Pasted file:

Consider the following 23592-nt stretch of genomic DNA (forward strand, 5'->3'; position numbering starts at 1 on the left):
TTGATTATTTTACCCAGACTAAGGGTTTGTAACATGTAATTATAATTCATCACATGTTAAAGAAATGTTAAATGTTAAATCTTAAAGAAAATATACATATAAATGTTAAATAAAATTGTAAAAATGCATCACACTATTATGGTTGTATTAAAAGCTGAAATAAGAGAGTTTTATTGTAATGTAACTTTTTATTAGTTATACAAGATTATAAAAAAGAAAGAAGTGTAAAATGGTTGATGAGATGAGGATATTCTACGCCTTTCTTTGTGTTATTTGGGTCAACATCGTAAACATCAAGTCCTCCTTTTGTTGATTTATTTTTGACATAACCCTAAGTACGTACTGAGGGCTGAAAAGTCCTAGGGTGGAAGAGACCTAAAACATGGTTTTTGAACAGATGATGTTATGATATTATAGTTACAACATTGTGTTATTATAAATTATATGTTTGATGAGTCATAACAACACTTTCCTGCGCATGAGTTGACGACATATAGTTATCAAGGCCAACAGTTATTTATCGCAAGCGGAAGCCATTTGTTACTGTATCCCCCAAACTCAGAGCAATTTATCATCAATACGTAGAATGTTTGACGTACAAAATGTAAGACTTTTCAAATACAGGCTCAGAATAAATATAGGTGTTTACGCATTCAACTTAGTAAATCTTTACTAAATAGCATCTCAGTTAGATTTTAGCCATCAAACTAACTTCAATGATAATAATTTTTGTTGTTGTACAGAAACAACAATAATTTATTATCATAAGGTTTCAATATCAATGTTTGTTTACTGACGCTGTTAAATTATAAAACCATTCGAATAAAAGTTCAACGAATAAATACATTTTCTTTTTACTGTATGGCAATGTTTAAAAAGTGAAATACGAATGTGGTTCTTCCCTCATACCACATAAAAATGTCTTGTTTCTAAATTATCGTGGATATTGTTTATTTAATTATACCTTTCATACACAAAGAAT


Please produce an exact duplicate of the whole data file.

Consider the following 23592-nt stretch of genomic DNA (forward strand, 5'->3'; position numbering starts at 1 on the left):
TTGATTATTTTACCCAGACTAAGGGTTTGTAACATGTAATTATAATTCATCACATGTTAAAGAAATGTTAAATGTTAAATCTTAAAGAAAATATACATATAAATGTTAAATAAAATTGTAAAAATGCATCACACTATTATGGTTGTATTAAAAGCTGAAATAAGAGAGTTTTATTGTAATGTAACTTTTTATTAGTTATACAAGATTATAAAAAAGAAAGAAGTGTAAAATGGTTGATGAGATGAGGATATTCTACGCCTTTCTTTGTGTTATTTGGGTCAACATCGTAAACATCAAGTCCTCCTTTTGTTGATTTATTTTTGACATAACCCTAAGTACGTACTGAGGGCTGAAAAGTCCTAGGGTGGAAGAGACCTAAAACATGGTTTTTGAACAGATGATGTTATGATATTATAGTTACAACATTGTGTTATTATAAATTATATGTTTGATGAGTCATAACAACACTTTCCTGCGCATGAGTTGACGACATATAGTTATCAAGGCCAACAGTTATTTATCGCAAGCGGAAGCCATTTGTTACTGTATCCCCCAAACTCAGAGCAATTTATCATCAATACGTAGAATGTTTGACGTACAAAATGTAAGACTTTTCAAATACAGGCTCAGAATAAATATAGGTGTTTACGCATTCAACTTAGTAAATCTTTACTAAATAGCATCTCAGTTAGATTTTAGCCATCAAACTAACTTCAATGATAATAATTTTTGTTGTTGTACAGAAACAACAATAATTTATTATCATAAGGTTTCAATATCAATGTTTGTTTACTGACGCTGTTAAATTATAAAACCATTCGAATAAAAGTTCAACGAATAAATACATTTTCTTTTTACTGTATGGCAATGTTTAAAAAGTGAAATACGAATGTGGTTCTTCCCTCATACCACATAAAAATGTCTTGTTTCTAAATTATCGTGGATATTGTTTATTTAATTATACCTTTCATACACAAAGAAT